"Walk away," he said. Oh, no, not 'walk away.' Everyone who is in too deep is always told to 'walk away.' That's how you know you're in too deep.
"If you reveal us, we will reveal you," he warned.
He hung up. Well, naturally, I was delighted. The only thing to do when someone tells you to walk away is push further, and then never agree to meet anyone in a parking garage or the subway. So, I logged into the Tension Experience's online forum to ask other participants if they would be interested in doing an interview with me. I am not the kind of journalist who backs away from a scoop, I told them, in the interest of playing along. Oh, and yes, they have a forum where various people taking part in the experience post their interactions with other members.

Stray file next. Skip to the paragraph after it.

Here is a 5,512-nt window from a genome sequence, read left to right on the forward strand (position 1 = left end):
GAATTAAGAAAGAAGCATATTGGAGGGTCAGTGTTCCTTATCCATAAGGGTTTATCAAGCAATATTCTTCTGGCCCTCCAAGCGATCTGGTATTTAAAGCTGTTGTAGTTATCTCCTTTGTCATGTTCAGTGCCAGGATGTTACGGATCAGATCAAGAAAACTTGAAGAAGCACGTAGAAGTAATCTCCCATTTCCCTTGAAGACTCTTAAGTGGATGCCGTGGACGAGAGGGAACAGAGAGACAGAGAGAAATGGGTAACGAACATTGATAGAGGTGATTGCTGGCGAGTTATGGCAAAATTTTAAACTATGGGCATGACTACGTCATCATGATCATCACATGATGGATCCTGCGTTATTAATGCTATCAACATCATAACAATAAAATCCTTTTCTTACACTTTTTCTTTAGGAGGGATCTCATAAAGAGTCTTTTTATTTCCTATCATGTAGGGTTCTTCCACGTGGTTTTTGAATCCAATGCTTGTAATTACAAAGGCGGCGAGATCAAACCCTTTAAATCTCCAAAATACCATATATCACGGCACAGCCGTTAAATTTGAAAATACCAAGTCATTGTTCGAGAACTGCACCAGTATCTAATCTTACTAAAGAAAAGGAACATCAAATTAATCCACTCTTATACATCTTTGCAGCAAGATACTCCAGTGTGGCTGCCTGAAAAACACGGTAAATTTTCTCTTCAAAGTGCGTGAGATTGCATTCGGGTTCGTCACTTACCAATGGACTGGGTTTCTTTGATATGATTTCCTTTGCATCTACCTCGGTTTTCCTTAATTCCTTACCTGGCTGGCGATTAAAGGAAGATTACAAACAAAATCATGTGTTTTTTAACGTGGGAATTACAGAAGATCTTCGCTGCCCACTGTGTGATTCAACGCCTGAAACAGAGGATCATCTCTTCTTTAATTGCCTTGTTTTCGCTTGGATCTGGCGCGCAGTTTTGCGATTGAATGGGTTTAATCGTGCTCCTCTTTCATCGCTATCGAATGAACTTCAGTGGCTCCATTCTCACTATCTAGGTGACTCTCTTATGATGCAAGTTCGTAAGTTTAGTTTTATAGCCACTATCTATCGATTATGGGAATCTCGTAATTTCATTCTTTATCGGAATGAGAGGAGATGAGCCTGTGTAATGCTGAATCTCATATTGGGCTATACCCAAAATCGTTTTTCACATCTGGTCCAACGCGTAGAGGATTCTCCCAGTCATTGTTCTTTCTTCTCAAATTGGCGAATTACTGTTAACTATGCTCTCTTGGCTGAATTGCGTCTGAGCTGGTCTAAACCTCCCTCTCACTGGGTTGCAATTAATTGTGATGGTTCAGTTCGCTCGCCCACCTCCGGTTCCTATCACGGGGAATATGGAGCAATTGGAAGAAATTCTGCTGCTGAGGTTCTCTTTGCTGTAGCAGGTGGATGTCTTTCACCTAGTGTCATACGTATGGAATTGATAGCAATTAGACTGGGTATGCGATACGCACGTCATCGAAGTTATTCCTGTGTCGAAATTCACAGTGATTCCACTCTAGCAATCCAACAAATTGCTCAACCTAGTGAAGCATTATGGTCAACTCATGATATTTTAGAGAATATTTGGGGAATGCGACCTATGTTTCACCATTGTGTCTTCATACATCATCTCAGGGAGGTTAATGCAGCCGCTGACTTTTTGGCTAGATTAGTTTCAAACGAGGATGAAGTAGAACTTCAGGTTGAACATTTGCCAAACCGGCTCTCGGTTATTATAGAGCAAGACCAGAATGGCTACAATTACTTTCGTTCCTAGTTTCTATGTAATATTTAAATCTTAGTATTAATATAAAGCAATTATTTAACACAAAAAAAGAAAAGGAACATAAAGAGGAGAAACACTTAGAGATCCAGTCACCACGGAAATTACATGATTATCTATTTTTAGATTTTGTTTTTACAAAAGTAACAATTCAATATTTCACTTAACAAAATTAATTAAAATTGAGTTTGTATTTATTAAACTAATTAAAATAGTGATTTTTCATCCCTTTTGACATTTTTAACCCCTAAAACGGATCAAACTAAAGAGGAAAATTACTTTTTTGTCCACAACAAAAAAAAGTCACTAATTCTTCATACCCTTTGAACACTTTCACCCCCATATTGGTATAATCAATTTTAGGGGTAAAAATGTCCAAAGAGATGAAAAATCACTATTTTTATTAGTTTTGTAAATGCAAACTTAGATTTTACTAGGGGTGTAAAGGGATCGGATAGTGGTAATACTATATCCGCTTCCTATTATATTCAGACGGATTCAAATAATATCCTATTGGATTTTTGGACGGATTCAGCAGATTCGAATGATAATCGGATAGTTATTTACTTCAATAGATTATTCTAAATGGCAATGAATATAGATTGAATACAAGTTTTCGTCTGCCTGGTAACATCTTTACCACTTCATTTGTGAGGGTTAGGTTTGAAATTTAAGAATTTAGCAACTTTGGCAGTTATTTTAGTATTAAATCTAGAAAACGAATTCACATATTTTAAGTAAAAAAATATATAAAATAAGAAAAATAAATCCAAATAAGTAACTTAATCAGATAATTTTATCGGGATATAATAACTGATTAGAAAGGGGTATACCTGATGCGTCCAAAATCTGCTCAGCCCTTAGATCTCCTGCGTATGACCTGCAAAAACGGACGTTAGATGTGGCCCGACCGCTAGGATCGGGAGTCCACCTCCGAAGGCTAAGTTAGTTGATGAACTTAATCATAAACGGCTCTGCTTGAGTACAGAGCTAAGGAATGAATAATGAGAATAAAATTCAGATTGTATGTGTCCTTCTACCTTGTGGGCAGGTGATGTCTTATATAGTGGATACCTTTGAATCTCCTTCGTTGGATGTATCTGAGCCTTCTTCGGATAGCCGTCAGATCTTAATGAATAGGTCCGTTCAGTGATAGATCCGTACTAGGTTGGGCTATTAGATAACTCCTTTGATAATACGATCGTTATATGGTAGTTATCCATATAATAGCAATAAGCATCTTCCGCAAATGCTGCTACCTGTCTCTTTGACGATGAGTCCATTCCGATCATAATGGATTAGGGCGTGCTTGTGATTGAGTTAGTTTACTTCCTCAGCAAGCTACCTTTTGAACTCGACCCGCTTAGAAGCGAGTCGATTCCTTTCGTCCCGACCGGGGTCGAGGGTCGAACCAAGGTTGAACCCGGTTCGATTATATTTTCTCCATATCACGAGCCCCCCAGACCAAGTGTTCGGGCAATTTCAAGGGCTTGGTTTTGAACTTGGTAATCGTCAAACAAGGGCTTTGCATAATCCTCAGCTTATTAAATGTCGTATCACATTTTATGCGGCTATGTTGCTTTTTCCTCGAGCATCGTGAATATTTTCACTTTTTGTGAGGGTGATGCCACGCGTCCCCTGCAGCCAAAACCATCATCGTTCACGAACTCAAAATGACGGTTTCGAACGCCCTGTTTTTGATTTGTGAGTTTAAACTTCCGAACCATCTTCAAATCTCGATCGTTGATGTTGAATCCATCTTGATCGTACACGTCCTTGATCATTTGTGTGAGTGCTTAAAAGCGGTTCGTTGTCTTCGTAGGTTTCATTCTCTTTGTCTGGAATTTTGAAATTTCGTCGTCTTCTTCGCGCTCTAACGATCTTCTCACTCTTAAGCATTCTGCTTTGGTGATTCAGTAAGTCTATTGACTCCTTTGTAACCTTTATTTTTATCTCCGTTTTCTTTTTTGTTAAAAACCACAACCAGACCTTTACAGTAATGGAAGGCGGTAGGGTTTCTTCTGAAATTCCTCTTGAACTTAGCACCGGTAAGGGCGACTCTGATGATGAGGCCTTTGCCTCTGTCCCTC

See, the Tension Experience really began several months ago when a creepy website popped up announcing its existence. Clicking around on various objects on the website would reveal a place where one could input their name and email address. Those who got involved found the lines between reality and fantasy blurring. Dana Scully would tell you the Tension Experience is creative, long-form, alternative reality game that is put on by talented folks and played by people like me, who have yet to adopt a more ordinary hobby. Fox Mulder might try to convince that it's more than that.
A consultation (Photo via Facebook)